Ryan J. Brinkman - JP Morgan Chase & Co, Research Division

Okay, great. And then it looks like, as mentioned, you benefited that revenue by $25 million for the full year. Your EBITDA goes up by $2.5 million, I guess, if you sort of like take the midpoint of the $210 million to $215 million, and now say it's at $215 million. So $2.5 million increase in EBITDA and $25 million in revenue, it's about a 10% incremental margin. Can I do that math? Or are there just too many things that go into it like FX and product mix and stuff? And then just more generally, can you kind of comment on how you feel about incremental margins generally, where you think they're tracking now or they could track or should be tracking, et cetera?

Mark M. Malcolm

They track in a wide range from depending on the mix of what happens, literally from negative to full contribution margin at 25%. For a while, we've been saying, I wouldn't change that now. But kind of in the fully accounted range of double-digits in 10% to 15% relative -- not 0, not 25% but kind of straight down the middle in there.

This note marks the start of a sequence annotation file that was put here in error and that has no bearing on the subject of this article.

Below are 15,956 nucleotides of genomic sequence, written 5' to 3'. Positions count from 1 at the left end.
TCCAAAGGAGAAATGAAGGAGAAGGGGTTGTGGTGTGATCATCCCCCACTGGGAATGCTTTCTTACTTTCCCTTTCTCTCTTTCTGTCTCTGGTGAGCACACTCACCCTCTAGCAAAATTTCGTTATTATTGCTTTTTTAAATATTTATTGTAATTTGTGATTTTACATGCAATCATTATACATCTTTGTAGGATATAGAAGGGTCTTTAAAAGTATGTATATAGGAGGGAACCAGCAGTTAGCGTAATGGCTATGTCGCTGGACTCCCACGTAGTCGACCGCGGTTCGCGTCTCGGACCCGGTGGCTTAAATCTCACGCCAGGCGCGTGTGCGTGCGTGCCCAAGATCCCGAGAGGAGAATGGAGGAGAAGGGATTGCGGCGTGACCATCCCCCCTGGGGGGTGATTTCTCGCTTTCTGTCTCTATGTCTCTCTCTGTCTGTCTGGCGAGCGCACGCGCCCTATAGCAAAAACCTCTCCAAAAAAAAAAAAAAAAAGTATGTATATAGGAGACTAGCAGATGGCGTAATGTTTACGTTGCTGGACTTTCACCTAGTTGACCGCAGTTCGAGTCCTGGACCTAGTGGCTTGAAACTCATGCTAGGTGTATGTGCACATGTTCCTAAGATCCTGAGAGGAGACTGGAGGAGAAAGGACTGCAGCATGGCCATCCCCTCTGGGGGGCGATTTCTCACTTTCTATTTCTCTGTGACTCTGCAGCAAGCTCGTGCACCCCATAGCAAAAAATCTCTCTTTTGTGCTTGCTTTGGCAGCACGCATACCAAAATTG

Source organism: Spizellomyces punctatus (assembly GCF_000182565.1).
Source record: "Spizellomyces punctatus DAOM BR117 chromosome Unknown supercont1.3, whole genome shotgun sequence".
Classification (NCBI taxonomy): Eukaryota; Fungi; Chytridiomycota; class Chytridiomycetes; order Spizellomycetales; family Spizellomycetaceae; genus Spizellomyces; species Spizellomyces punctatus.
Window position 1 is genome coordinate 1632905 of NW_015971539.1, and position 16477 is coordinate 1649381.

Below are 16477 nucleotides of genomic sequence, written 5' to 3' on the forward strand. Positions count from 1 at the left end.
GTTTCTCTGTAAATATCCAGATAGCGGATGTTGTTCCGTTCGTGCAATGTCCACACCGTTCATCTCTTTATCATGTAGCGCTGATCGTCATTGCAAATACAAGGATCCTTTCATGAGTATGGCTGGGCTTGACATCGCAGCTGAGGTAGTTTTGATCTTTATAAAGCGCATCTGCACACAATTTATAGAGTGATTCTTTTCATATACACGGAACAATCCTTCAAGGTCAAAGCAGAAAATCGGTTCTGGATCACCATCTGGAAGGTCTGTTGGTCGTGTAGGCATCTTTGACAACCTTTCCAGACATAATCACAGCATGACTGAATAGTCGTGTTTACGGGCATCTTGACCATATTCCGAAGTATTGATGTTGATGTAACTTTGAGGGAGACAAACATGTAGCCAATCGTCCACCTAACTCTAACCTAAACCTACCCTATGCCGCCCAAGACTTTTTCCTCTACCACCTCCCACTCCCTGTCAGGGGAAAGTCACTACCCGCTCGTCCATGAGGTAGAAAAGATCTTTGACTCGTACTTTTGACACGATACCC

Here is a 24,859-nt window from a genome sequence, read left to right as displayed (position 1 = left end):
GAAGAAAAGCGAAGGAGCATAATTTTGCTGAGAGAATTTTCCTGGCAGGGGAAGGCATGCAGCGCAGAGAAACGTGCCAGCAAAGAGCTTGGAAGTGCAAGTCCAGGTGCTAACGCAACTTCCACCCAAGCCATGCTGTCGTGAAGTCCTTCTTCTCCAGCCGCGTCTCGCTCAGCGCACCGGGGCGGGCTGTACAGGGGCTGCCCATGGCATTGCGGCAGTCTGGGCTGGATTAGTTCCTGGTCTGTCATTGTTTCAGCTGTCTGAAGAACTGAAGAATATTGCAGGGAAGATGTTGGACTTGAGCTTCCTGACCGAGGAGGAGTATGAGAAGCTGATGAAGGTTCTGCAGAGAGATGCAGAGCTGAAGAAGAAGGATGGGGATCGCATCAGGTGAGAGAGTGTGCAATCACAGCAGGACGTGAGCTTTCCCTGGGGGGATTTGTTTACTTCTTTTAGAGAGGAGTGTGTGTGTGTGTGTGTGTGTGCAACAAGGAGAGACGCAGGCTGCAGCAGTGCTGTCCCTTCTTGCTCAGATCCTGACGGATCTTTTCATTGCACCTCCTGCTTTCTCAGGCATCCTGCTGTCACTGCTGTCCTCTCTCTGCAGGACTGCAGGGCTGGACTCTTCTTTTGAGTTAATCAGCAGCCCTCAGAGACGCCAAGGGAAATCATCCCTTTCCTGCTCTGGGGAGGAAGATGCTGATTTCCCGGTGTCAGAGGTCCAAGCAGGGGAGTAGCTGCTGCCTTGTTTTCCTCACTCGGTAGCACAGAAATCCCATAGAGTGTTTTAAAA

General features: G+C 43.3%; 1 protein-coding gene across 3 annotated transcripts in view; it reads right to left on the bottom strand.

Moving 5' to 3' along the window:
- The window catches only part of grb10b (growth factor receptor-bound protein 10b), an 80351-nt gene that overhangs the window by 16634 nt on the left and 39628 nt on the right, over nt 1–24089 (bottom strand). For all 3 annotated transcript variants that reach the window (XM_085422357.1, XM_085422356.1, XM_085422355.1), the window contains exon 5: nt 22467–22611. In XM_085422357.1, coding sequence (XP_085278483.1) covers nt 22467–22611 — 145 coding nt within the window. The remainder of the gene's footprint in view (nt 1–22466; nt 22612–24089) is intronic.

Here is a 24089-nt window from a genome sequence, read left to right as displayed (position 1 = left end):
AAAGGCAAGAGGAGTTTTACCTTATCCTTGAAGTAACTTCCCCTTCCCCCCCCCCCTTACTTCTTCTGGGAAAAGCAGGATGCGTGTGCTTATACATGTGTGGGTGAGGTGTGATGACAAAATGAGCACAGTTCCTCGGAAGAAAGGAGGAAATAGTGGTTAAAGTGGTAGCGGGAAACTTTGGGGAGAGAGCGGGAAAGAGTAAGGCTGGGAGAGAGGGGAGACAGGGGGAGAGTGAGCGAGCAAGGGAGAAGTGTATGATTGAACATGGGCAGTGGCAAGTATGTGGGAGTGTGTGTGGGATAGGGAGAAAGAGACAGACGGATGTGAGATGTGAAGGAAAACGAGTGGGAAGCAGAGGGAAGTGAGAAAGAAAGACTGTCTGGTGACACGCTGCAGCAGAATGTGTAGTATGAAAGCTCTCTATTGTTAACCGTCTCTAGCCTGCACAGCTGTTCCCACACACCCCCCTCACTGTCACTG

Ryan J. Brinkman - JP Morgan Chase & Co, Research Division

Okay. And then just kind of switching topics, given your record liquidity and your leverage, which has come down by a lot, I wonder if it's relevant now to start at least beginning to talk about the potential for some sort of return of capital. In the past, you've talked a lot about how you would use excess liquidity to invest organically. Is that still the priority? Or is buyback potentially on the table, if not now, in coming years? And I know there's been a lot of changes to your credit agreements over time. So can you kind of maybe just remind us of where you stand currently relative to debt covenants with regard to return of capital?

Mark M. Malcolm